• Kyodo


Nissan Motor Co. is unlikely to select a new chairman at a board meeting next week to fill the post of ousted head Carlos Ghosn, who was arrested last month over his alleged financial misconduct, sources familiar with the matter have said.

The Japanese automaker initially planned to decide the successor at the Monday meeting, possibly tapping CEO Hiroto Saikawa as interim chairman. But it will forgo the decision, apparently taking into consideration that its alliance partner Renault SA has not taken any action against Ghosn, who remains as chairman and CEO of the company.

The sources said Friday that Nissan is looking to first focus on enhancing corporate governance amid criticism that Ghosn, who is credited with rescuing Nissan from near-bankruptcy in the 1990s, was allowed to have extensive powers and make decisions at his own discretion over company management.

Some officials of Renault, Nissan’s largest shareholder, have also said that Nissan should come up with measures to improve governance before moving on to the process of selecting the next chairman, according to the sources.

Renault said Thursday that Ghosn will retain his positions as chairman and CEO with the firm as no evidence of wrongdoing was found in its own internal probe — moves that differed starkly with Nissan’s quick decision to strip him of his chairmanship following his Nov. 19 arrest.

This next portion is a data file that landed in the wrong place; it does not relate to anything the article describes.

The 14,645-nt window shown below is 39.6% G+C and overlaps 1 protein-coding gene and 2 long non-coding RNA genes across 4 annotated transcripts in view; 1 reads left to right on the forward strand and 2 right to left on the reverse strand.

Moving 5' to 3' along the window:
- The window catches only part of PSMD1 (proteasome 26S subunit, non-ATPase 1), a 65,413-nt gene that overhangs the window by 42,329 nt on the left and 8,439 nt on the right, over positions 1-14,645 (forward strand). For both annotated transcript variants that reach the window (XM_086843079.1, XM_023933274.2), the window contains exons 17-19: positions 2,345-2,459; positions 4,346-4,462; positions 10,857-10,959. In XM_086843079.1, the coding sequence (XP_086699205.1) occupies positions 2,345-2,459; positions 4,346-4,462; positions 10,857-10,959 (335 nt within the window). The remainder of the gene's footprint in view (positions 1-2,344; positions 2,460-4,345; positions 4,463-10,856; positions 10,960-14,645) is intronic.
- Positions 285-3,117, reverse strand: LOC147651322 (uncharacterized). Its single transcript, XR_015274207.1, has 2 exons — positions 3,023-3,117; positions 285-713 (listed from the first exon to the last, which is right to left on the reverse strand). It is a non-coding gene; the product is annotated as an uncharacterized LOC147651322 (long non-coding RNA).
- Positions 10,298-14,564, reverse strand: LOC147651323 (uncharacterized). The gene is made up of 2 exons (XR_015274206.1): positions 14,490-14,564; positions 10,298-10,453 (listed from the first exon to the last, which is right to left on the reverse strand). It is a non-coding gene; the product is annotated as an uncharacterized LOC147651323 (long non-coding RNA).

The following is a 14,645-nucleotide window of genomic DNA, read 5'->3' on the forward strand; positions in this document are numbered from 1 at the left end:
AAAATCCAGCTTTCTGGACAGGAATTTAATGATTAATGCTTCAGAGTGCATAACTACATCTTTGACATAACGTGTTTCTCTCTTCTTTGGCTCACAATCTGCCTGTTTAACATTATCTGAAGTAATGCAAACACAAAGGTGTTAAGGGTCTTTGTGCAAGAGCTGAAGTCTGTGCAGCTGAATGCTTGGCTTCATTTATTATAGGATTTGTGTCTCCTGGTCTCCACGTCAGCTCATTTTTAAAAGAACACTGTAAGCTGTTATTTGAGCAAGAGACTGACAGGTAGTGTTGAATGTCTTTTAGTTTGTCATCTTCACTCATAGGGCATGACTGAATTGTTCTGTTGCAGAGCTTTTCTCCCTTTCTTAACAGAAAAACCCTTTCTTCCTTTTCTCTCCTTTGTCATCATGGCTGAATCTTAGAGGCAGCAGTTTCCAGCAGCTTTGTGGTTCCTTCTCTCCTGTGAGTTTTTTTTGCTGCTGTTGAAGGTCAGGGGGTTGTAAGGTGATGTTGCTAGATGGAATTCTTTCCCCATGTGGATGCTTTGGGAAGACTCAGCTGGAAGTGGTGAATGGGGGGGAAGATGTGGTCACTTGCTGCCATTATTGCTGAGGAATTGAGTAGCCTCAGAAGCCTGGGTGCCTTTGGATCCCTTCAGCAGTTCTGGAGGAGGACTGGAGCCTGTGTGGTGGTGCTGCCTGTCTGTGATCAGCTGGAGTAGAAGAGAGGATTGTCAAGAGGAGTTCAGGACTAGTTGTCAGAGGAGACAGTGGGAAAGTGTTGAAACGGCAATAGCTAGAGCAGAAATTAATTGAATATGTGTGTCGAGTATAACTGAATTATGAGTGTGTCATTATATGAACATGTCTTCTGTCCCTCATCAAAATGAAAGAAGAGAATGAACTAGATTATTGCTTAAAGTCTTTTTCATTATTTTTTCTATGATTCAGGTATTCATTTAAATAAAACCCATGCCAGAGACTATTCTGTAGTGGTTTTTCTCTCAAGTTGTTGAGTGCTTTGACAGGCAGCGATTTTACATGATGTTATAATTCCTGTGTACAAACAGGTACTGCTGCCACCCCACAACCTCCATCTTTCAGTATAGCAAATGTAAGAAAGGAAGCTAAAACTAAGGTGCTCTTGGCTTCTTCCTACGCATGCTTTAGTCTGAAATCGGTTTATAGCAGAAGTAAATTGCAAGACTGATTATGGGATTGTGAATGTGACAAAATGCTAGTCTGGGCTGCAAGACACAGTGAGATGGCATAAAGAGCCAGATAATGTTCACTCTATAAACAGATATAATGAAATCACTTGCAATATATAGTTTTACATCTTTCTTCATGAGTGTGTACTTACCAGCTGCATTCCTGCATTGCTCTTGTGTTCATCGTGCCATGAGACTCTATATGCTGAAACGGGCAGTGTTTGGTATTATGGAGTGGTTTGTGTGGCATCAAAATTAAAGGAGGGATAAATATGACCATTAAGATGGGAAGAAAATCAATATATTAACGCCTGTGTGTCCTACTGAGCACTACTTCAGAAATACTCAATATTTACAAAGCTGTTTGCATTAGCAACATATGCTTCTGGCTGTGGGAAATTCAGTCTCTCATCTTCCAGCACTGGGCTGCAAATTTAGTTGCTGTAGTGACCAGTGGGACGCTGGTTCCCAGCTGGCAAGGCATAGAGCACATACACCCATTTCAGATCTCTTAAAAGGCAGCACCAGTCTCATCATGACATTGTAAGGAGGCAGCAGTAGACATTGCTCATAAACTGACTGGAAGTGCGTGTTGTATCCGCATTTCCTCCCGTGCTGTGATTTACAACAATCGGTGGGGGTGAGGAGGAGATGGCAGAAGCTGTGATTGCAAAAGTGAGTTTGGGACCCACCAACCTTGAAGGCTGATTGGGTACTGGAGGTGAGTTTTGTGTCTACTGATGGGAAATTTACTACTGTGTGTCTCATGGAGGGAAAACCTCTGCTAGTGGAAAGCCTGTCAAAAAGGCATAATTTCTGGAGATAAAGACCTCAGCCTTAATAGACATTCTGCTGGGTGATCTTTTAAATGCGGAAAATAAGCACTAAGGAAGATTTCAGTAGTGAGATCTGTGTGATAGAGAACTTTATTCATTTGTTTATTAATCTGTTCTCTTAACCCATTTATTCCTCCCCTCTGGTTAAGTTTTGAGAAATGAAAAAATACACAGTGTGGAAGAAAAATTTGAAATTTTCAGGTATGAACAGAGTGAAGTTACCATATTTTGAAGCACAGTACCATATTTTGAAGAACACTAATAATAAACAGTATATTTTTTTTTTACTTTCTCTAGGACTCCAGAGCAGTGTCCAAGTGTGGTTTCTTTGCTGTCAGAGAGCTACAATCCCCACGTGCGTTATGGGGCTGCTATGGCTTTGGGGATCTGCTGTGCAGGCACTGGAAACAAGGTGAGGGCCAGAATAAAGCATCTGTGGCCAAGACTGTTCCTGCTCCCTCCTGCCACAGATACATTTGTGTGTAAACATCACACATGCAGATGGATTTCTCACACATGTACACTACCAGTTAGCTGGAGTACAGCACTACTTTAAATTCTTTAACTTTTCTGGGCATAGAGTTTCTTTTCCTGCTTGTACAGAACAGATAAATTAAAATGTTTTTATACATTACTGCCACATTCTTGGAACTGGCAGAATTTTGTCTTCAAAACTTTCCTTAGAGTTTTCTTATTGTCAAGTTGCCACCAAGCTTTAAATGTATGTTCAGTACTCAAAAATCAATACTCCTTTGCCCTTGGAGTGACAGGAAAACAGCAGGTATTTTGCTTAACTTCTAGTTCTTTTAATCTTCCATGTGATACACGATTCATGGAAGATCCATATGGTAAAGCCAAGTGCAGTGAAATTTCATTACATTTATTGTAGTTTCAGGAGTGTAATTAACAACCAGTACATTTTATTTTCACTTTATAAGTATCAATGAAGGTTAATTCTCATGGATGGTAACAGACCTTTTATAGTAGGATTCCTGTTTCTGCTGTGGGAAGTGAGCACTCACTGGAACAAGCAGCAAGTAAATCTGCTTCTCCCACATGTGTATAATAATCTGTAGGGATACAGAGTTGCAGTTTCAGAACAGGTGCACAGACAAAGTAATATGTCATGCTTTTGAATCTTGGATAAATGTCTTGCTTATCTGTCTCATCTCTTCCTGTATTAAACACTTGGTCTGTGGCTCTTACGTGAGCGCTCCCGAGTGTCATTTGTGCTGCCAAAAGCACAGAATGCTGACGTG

Ghosn was indicted Monday on a charge of violating the financial instruments law by allegedly understating his remuneration in the company’s securities reports by ¥5 billion ($44 million) during the five years through March 2015.

He was also served with a fresh warrant for continuing the alleged misconduct amounting to a further ¥4.2 billion for the three years through March this year.

Ghosn has denied the allegations.

At the board meeting Monday, Nissan plans to decide on the framework of a new committee within the board, which will have the authority to decide the board members’ remunerations, they said. It is set to consist mainly of independent directors.

The process to pick Ghosn’s successor may not be easy for Nissan amid a struggle for influence with Renault.

Nissan hopes to review the alliance to make it more equitable, but Renault, backed by the French government, prefers to maintain its influence within the Japanese automaker and protect its business interests.

Although its earnings are paltry compared to Nissan, Renault owns a 43.4 percent stake in the Japanese automaker, which holds a 15 percent stake in its French peer but without voting rights. Renault also owns a 34 percent stake in Mitsubishi Motors Co., the third partner in the alliance.

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